vaudeville performers. From 1941 to 1948, the artist was granted a press pass to Madison Square Garden, which allowed him to view performers not only on stage but behind the scenes as they prepared for their acts. Kuhn created a series of drawings during this time, some of which were developed into finished portraits such as this depiction of The White Rider, which presents his subject outside of the circus spectacle and grants the viewer access to the human character beneath the performer’s public persona. Thomas Hart Benton’s Sea Phantasy I (est. $400/600,000) was painted for a sports den commissioned around 1925 by Mr. and Mrs. Albert Briggs. Briggs was an avid fisherman, and recruited Benton to create a room filled with sea motifs to compliment his trophy fish. Sea Phantasy I was one of four large wall panels the artist created, in addition to a three-part rug and a decorative folding screen. The abstracted forms and brightly colored compositions from this commission are a reflection of Benton’s continued interest in the structure and composition of Japanese prints as well as the Synchromist movement, which was based on the belief that the colors in a painting can be orchestrated in the same harmonious way that a composer arranges notes in a symphony. Sotheby’s will offer a variety of works by American Impressionists. In 1906, John Singer Sargent painted Mrs. George Rosenthal, the wife of a wealthy merchant with a vast empire in South Africa (est. $900,000/1.2 million). Though Mrs.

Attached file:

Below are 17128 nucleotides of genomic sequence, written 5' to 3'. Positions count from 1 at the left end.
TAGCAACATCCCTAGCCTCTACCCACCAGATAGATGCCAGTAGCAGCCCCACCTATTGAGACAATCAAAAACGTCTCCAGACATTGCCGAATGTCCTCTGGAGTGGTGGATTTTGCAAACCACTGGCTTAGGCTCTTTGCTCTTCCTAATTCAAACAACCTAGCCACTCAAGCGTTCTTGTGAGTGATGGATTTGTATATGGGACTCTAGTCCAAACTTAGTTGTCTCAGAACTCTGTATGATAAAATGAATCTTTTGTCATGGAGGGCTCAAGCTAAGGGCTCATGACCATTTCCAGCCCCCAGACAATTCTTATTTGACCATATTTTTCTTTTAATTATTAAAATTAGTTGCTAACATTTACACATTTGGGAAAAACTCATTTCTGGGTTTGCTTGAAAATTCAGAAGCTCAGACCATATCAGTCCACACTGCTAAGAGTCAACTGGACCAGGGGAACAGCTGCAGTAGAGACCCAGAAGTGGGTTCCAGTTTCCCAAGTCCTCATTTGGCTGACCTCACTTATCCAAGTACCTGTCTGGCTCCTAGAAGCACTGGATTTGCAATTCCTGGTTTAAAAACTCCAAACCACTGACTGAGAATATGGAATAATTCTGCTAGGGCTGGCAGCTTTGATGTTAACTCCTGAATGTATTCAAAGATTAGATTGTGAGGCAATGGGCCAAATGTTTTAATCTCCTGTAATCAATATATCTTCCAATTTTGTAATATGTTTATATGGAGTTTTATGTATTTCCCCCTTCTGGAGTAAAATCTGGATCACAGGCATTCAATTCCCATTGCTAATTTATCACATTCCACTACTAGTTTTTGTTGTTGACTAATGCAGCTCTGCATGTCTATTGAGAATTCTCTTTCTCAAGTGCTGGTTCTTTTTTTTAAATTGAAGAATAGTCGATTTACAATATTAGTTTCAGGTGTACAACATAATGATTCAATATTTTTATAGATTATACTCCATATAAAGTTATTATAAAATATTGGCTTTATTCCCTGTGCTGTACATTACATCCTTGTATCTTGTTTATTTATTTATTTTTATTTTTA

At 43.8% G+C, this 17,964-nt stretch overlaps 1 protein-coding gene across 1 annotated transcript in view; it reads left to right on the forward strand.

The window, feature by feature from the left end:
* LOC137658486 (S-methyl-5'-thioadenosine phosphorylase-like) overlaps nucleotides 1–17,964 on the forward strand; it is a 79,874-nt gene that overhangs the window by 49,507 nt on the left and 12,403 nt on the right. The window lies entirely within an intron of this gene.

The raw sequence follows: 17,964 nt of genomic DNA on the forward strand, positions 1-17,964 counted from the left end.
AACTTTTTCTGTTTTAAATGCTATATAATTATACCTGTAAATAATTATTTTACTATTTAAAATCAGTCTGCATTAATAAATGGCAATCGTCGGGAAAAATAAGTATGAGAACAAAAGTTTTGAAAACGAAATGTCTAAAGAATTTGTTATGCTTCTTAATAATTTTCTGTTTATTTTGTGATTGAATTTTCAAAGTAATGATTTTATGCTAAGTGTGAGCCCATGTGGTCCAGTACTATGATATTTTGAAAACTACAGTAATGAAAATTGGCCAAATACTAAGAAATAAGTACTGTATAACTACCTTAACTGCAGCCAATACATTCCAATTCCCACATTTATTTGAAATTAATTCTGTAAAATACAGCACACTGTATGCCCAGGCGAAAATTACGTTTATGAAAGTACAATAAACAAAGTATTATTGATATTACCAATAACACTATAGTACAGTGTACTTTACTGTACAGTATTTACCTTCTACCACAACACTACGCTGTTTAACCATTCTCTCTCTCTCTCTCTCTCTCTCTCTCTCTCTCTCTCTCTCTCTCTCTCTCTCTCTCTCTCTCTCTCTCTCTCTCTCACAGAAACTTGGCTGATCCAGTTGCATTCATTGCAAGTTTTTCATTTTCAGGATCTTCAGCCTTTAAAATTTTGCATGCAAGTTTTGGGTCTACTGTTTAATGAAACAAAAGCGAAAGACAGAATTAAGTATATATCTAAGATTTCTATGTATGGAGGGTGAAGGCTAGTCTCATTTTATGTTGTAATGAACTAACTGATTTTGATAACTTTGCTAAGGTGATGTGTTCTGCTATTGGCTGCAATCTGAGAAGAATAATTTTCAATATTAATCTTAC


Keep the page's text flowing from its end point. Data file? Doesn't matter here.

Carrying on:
Mosenthal did not commission this portrait – she was most likely invited to sit for Sargent after the two met at a dinner party – a portrait by the esteemed artist would have been an ideal asset to her well-appointed home and a mark of her place in the upper echelons of British society. The elegant trappings of her portrait, such as the fashionable evening gown, jeweled ring and diamond hairpin, reveal the artist’s interest in presenting his affluent subjects as reflections of the rarefied world of London’s elite. Childe Hassam’s Newport (est. $500/700,000) is one of only seven paintings he did of this
affluent New England town, most of which are in public collections. Each spring, Hassam made plans to leave his New York studio and spend the summer months visiting resorts along the New England coast. Despite his regular travels, Hassam had only one extended stay in Newport, Rhode Island, in September and October 1901. Newport was, at the time, at the height of its Golden Age, with wealthy American families flocking there in the summer. Like many of Hassam’s New England works, the church steeple is featured on the horizon, echoed by the tall masts of the boats in the foreground. Sotheby’s will offer five works by Winslow Homer, including his 1886 watercolor Spanish Moss at Tampa (est. $600/800,000). Between 1884 and 1905, Homer made several trips from Maine to the tropics, visiting the Bahamas, Florida, Cuba and Bermuda. In these new climates, Homer found both new challenges